Founded in 1989 in Israel, ZAKA was originally formed to respond to terror attacks and deal with the retrieval, identification and burial of the deceased.
Since then ZAKA has grown to a world renowned humanitarian organization, providing search & rescue, autopsy prevention, medical response and mortuary services. With over 2,800 volunteers based in over 15 countries, ZAKA can provide rapid response and deployment in short notice providing their expertise and equipment where needed.
In 2003 a British Member of Parliament recommended that ZAKA be nominated for the Nobel Peace Prize. In 2005, the United Nations recognized the ZAKA International Rescue Unit as an international humanitarian volunteer organization (NGO). As a result of its UN recognition ZAKA has since been requested to assist at natural disasters (e.g. Japan, Haiti, New Orleans, Thailand); plane crashes (e.g. USA, Mexico) and terror attacks (e.g. Mumbai, Mombasa, Istanbul).
The mission of this deployable unit is to respond and assist local authorities in the retrieval, identification, transportation, and burial of the deceased. This division has a mobile morgue unit, which can be setup on a disaster site along with its forensic personnel to identify remains. All this while focusing on treating the deceased with the utmost respect and dignity.
This specialize unit consists of 51 search and rescue dogs. Each dog has been trained with a Zaka Handler, and are deployable to be used around the world to assist in search and rescue operations.Â A search and rescue dog can identify the scent or body heat of a person in distress or a deceased individualÂ for up to 48 hours after death. The dogs are capable of locating a deceased body in just five minutes in a 500 square meter area.
The Divers Unit is equipped with various levels of diving equipment whose immediate deployment capabilities are to search for people missing at sea or those in distress. The ZAKA Divers Unit is comprised of 207 professional divers, including ex Navy commandos, doctors, lawyers and businessmen who regularly train together. In February 2007, the Divers Unit flew to France to assist in the search for a missing Israeli diplomat and succeeded in locating and retrieving his body.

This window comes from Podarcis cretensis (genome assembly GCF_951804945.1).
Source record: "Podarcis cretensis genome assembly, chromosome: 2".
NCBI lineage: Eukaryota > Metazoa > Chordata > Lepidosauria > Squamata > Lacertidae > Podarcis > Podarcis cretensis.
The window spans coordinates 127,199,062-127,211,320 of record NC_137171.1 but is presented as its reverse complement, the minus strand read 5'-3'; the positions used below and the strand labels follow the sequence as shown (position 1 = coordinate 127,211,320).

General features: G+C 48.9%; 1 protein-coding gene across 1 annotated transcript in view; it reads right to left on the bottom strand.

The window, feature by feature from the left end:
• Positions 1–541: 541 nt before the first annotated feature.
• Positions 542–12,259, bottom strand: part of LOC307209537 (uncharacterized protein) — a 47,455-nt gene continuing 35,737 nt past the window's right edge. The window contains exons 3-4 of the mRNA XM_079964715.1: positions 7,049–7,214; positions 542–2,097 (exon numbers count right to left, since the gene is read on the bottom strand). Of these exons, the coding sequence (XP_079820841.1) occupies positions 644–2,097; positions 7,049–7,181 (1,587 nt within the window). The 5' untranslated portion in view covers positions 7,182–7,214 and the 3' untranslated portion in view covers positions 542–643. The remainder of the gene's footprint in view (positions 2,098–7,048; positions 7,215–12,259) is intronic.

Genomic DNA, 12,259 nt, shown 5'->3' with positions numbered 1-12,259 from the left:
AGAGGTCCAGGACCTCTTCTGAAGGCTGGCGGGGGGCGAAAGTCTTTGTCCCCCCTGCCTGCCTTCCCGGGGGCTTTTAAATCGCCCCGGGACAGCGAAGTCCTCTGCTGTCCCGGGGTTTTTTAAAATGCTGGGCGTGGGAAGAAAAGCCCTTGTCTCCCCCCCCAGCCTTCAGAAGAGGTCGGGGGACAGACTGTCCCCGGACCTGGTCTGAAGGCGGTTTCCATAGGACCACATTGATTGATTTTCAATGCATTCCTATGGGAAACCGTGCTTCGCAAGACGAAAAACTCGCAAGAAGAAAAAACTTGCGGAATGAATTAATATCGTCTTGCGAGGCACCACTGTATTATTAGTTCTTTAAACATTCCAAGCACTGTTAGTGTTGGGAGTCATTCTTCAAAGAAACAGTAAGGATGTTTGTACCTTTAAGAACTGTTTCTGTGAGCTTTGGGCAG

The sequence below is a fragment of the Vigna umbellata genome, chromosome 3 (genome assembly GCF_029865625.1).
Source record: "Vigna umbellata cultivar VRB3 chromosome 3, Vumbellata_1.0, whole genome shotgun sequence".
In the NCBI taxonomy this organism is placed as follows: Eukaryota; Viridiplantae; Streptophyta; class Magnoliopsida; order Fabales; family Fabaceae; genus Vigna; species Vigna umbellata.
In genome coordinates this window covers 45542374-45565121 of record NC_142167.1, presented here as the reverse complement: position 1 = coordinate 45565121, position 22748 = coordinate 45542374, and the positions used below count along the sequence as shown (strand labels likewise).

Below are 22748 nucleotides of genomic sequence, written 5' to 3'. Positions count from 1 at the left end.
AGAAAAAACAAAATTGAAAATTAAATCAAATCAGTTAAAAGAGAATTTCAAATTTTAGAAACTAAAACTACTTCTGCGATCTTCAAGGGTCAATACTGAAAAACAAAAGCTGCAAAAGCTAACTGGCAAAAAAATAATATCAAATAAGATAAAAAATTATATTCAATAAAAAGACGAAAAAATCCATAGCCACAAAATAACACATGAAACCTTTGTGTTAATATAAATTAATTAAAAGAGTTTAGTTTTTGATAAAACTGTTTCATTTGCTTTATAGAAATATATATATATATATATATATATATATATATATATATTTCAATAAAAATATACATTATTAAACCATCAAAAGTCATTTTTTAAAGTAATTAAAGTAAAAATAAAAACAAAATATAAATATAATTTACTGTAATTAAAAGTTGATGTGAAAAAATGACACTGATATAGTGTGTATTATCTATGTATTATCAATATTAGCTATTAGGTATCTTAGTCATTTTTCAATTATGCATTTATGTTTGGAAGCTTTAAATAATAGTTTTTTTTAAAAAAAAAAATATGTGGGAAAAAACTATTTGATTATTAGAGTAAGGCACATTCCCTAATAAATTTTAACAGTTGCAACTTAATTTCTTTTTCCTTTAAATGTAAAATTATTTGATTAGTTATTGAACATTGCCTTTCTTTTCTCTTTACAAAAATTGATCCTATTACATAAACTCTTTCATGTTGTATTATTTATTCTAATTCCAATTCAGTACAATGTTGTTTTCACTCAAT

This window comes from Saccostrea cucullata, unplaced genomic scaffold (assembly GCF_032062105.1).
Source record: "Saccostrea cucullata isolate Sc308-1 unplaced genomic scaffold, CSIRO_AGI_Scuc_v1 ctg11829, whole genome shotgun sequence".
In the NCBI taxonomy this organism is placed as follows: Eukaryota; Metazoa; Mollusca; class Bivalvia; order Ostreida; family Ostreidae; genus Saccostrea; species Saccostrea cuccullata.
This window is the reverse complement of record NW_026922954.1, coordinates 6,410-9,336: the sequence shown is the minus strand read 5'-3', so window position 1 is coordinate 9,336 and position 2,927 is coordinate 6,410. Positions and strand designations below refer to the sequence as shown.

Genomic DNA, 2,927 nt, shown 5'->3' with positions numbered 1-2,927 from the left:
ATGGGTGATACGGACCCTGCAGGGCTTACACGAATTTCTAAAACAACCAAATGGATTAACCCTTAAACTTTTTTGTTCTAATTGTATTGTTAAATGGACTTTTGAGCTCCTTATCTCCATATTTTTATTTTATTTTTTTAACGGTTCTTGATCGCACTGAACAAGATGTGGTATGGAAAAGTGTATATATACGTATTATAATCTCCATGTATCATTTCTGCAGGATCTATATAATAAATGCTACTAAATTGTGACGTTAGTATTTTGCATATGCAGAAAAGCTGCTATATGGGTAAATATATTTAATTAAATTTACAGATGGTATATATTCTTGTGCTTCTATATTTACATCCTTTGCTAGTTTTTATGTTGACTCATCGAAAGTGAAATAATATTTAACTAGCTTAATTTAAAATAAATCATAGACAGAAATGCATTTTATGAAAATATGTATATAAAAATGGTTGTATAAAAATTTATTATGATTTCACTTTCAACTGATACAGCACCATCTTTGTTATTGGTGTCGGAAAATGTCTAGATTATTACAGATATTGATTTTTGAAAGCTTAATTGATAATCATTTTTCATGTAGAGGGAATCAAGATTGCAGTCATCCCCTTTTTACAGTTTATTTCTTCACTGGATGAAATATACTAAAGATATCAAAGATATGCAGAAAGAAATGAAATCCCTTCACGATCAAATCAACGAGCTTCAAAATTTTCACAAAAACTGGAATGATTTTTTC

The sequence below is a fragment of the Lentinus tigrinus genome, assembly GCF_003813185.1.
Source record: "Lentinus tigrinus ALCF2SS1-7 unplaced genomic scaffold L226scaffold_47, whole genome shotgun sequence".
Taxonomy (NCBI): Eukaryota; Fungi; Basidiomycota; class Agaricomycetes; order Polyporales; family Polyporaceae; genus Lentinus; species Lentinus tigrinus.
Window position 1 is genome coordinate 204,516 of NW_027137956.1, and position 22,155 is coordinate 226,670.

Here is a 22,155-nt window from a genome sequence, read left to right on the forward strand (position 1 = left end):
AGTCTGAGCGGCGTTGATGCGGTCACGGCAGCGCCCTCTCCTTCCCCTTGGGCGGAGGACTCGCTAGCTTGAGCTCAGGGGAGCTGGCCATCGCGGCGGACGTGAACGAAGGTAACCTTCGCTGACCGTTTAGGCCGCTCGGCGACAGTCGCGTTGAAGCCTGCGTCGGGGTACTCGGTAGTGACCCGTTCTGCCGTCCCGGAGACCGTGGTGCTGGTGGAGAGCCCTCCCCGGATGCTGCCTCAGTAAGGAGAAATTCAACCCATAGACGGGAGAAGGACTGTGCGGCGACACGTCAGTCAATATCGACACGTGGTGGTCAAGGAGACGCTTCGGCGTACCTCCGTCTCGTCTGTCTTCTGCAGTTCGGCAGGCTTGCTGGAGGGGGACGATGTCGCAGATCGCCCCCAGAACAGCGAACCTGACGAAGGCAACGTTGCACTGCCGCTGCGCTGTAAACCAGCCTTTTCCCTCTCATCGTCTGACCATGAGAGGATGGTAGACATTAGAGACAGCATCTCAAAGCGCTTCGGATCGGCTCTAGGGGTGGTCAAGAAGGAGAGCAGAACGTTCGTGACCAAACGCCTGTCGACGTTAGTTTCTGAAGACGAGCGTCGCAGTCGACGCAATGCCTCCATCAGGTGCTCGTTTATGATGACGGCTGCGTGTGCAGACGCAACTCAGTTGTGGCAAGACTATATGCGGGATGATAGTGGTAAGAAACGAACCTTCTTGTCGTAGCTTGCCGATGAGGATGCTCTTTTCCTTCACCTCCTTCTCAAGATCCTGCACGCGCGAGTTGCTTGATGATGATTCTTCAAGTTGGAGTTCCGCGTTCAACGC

Search & Rescue
The ZAKA Search and Rescue Team (ZSART) provides skilled field personnel and SAR Management capabilities to assist in the location, rescue (extrication), and medical stabilization of victims trapped in confined spaces. Urban search and rescue is considered a “multi-hazard” discipline, as it may be needed for a variety of emergencies or disasters, including earthquakes, hurricanes, typhoons, storms and tornadoes, floods, dam failures, technological accidents, terrorist activities, and hazardous materials releases. The events may be slow in developing, as in the case of hurricanes, or sudden, as in the case of earthquakes. These units conduct regular training exercises both internally and along with multiple worldwide agencies to develop and maintain their readiness.
The Medical Unit is comprised of EMTs, Paramedics, Nurses and Physicians who respond to diverse array of emergencies. The team assists local medical responders, in running the triage component for any mass casualty incidents (MCI). The medical personnel are required to maintain constant certification in accordance with worldwide medical emergency standards, and Zaka's additional training.
Hazardous Materials Response Team (Z-HMRT) is comprised of a highly select group of dedicated HAZ-MAT Technicians, that has trained for many years using multiple certification methods and whose diligence is not found elsewhere.
ZAKA has been safeguarding the dignity of the deceased since 1989. This includes advocating the prevention of autopsies and educating government officials and medical examiners across the world regarding proper handling for the deceased.
Missing Persons Unit
With over 2,800 ZAKA volunteers worldwide, hundreds of ZAKA volunteers can be deployed for missing person searches within hours. These volunteers along with their superiors are trained using The National Missing and Unidentified Persons System (NamUs), and who carry all the necessary equipment for a missing person search.These volunteers are located across 15 countries, which allows for a rapid response.
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Source: Kenneth Stephens,
Risking Life & Limb to Save Lives & Offering Dignity to the Dead, International Media Placement, Guide for Jewish Giving in Israel, Jerusalem, Israel, 2002.